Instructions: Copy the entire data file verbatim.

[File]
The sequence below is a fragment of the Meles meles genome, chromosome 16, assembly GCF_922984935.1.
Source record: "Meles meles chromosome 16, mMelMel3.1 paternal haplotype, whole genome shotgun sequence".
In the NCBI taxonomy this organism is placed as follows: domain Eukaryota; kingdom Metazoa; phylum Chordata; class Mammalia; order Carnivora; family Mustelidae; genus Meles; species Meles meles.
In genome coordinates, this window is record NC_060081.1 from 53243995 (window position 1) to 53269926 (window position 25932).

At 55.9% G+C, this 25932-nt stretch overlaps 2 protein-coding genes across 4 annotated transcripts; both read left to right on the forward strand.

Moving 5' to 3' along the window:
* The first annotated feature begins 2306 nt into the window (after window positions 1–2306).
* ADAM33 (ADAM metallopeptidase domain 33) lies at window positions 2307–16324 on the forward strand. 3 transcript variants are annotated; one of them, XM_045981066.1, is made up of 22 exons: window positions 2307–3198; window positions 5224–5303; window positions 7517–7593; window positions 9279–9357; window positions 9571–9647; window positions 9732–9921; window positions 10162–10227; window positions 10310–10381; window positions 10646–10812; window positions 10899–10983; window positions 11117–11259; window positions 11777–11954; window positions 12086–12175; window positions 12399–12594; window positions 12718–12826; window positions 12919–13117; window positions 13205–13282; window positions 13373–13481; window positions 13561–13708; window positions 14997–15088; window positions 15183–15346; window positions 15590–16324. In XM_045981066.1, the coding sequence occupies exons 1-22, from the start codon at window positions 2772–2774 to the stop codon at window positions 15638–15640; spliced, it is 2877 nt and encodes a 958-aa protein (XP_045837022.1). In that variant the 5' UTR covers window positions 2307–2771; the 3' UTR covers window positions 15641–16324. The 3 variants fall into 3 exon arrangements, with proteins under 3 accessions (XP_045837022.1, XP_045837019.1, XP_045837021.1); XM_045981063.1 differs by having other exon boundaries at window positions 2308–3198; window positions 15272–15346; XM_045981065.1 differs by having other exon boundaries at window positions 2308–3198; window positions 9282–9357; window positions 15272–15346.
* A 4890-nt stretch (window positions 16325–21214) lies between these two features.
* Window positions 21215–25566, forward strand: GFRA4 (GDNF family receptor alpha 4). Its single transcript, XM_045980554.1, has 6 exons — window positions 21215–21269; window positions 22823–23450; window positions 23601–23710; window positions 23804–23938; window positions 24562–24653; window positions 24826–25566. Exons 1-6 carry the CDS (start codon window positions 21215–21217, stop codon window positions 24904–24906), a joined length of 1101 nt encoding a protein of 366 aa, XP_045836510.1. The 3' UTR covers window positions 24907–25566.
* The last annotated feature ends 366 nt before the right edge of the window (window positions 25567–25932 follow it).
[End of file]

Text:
The sequence below is a fragment of the Meles meles genome, chromosome 16, assembly GCF_922984935.1.
Source record: "Meles meles chromosome 16, mMelMel3.1 paternal haplotype, whole genome shotgun sequence".
In the NCBI taxonomy this organism is placed as follows: domain Eukaryota; kingdom Metazoa; phylum Chordata; class Mammalia; order Carnivora; family Mustelidae; genus Meles; species Meles meles.
In genome coordinates, this window is record NC_060081.1 from 53243995 (window position 1) to 53269926 (window position 25932).

At 55.9% G+C, this 25932-nt stretch overlaps 2 protein-coding genes across 4 annotated transcripts; both read left to right on the forward strand.

Moving 5' to 3' along the window:
* The first annotated feature begins 2306 nt into the window (after window positions 1–2306).
* ADAM33 (ADAM metallopeptidase domain 33) lies at window positions 2307–16324 on the forward strand. 3 transcript variants are annotated; one of them, XM_045981066.1, is made up of 22 exons: window positions 2307–3198; window positions 5224–5303; window positions 7517–7593; window positions 9279–9357; window positions 9571–9647; window positions 9732–9921; window positions 10162–10227; window positions 10310–10381; window positions 10646–10812; window positions 10899–10983; window positions 11117–11259; window positions 11777–11954; window positions 12086–12175; window positions 12399–12594; window positions 12718–12826; window positions 12919–13117; window positions 13205–13282; window positions 13373–13481; window positions 13561–13708; window positions 14997–15088; window positions 15183–15346; window positions 15590–16324. In XM_045981066.1, the coding sequence occupies exons 1-22, from the start codon at window positions 2772–2774 to the stop codon at window positions 15638–15640; spliced, it is 2877 nt and encodes a 958-aa protein (XP_045837022.1). In that variant the 5' UTR covers window positions 2307–2771; the 3' UTR covers window positions 15641–16324. The 3 variants fall into 3 exon arrangements, with proteins under 3 accessions (XP_045837022.1, XP_045837019.1, XP_045837021.1); XM_045981063.1 differs by having other exon boundaries at window positions 2308–3198; window positions 15272–15346; XM_045981065.1 differs by having other exon boundaries at window positions 2308–3198; window positions 9282–9357; window positions 15272–15346.
* A 4890-nt stretch (window positions 16325–21214) lies between these two features.
* Window positions 21215–25566, forward strand: GFRA4 (GDNF family receptor alpha 4). Its single transcript, XM_045980554.1, has 6 exons — window positions 21215–21269; window positions 22823–23450; window positions 23601–23710; window positions 23804–23938; window positions 24562–24653; window positions 24826–25566. Exons 1-6 carry the CDS (start codon window positions 21215–21217, stop codon window positions 24904–24906), a joined length of 1101 nt encoding a protein of 366 aa, XP_045836510.1. The 3' UTR covers window positions 24907–25566.
* The last annotated feature ends 366 nt before the right edge of the window (window positions 25567–25932 follow it).